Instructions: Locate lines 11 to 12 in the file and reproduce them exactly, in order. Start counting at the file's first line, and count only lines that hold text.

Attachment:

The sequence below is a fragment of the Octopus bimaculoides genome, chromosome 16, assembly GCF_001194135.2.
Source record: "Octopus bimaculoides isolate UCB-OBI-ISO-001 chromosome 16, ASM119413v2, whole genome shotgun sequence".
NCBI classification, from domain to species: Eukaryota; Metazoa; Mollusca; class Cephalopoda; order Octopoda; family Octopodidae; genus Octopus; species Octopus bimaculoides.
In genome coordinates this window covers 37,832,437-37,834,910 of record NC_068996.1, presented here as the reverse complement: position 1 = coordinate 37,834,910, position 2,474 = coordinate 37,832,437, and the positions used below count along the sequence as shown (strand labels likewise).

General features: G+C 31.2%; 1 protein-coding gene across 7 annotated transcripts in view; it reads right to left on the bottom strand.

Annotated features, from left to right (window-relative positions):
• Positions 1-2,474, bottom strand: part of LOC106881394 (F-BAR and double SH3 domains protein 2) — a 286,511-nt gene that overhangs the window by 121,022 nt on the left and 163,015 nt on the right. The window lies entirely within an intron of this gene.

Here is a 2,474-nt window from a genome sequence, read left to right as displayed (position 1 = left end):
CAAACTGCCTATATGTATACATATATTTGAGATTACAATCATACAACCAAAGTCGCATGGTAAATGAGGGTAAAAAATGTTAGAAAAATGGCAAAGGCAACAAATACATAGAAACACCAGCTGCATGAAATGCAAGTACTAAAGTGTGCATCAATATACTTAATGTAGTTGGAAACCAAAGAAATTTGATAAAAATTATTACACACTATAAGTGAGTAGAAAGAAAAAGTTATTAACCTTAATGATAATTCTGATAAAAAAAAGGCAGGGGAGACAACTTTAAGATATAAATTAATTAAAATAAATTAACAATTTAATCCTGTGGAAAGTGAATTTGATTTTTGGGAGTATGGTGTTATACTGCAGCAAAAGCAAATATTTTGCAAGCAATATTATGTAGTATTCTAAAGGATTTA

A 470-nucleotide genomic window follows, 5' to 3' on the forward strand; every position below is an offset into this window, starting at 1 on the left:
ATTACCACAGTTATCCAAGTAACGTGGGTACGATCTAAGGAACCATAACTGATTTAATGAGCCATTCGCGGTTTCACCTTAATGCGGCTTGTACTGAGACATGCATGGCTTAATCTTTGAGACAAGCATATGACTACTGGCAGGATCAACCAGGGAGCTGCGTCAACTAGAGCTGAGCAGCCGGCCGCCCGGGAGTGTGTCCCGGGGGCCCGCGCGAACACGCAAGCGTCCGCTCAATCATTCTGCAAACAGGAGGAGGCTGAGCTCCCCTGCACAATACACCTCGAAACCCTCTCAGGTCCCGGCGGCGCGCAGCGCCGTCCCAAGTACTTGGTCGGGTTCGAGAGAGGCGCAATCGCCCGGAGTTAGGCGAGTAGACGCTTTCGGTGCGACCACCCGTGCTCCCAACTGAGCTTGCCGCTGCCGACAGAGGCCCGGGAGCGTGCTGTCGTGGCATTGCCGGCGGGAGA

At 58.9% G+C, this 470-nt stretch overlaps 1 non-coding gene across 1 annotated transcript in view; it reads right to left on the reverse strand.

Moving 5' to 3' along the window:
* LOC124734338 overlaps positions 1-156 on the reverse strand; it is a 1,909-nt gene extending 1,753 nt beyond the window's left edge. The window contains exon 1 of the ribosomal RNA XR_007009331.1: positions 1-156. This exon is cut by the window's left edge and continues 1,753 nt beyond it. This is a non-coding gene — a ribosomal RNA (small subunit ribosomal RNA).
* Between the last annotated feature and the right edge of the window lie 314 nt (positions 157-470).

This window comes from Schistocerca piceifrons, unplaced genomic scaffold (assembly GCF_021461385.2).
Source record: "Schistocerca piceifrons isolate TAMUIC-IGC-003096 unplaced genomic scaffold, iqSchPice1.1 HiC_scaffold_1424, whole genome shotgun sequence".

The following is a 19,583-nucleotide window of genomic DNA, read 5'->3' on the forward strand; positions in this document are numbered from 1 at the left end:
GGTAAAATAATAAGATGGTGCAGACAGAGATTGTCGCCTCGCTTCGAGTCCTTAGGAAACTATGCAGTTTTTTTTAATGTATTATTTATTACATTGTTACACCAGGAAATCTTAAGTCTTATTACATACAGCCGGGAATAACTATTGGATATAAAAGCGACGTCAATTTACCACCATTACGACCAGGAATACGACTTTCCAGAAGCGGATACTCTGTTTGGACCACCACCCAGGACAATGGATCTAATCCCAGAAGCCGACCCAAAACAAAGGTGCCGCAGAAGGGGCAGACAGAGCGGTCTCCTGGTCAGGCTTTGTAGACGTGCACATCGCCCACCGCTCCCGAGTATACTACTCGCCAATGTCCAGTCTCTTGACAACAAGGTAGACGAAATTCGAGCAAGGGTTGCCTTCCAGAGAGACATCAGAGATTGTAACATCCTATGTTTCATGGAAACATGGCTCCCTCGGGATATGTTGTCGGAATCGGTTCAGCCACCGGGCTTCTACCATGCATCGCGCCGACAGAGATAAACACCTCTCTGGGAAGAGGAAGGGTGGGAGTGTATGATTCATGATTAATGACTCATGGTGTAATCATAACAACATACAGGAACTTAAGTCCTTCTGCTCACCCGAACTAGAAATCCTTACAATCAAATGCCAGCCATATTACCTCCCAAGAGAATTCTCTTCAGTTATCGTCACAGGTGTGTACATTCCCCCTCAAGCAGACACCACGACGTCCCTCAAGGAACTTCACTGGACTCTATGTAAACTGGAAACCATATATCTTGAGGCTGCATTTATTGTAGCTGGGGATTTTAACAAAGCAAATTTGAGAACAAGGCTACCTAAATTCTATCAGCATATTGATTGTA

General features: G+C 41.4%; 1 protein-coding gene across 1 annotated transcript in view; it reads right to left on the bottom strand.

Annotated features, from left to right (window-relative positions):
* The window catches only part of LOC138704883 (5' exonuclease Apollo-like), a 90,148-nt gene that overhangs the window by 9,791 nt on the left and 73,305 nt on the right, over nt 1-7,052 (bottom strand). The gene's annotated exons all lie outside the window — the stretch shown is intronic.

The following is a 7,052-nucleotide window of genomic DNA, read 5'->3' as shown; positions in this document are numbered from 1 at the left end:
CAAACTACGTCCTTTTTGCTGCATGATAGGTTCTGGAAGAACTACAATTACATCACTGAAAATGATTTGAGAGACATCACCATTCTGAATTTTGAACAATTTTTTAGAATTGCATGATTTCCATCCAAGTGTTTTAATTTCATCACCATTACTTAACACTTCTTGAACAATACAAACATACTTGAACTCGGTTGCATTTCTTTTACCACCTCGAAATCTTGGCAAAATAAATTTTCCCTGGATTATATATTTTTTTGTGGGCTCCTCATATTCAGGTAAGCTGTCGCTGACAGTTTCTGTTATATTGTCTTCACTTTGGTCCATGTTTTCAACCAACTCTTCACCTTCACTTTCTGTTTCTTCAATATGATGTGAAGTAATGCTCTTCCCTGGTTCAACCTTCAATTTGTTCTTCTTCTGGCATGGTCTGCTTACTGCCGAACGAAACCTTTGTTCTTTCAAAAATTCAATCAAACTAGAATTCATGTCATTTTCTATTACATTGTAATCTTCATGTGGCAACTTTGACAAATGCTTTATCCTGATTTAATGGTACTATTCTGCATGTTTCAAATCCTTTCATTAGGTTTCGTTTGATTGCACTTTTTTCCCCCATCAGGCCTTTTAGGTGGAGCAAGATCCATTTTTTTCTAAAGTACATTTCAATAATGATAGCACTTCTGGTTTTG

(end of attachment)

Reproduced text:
ATTACCACAGTTATCCAAGTAACGTGGGTACGATCTAAGGAACCATAACTGATTTAATGAGCCATTCGCGGTTTCACCTTAATGCGGCTTGTACTGAGACATGCATGGCTTAATCTTTGAGACAAGCATATGACTACTGGCAGGATCAACCAGGGAGCTGCGTCAACTAGAGCTGAGCAGCCGGCCGCCCGGGAGTGTGTCCCGGGGGCCCGCGCGAACACGCAAGCGTCCGCTCAATCATTCTGCAAACAGGAGGAGGCTGAGCTCCCCTGCACAATACACCTCGAAACCCTCTCAGGTCCCGGCGGCGCGCAGCGCCGTCCCAAGTACTTGGTCGGGTTCGAGAGAGGCGCAATCGCCCGGAGTTAGGCGAGTAGACGCTTTCGGTGCGACCACCCGTGCTCCCAACTGAGCTTGCCGCTGCCGACAGAGGCCCGGGAGCGTGCTGTCGTGGCATTGCCGGCGGGAGA

At 58.9% G+C, this 470-nt stretch overlaps 1 non-coding gene across 1 annotated transcript in view; it reads right to left on the reverse strand.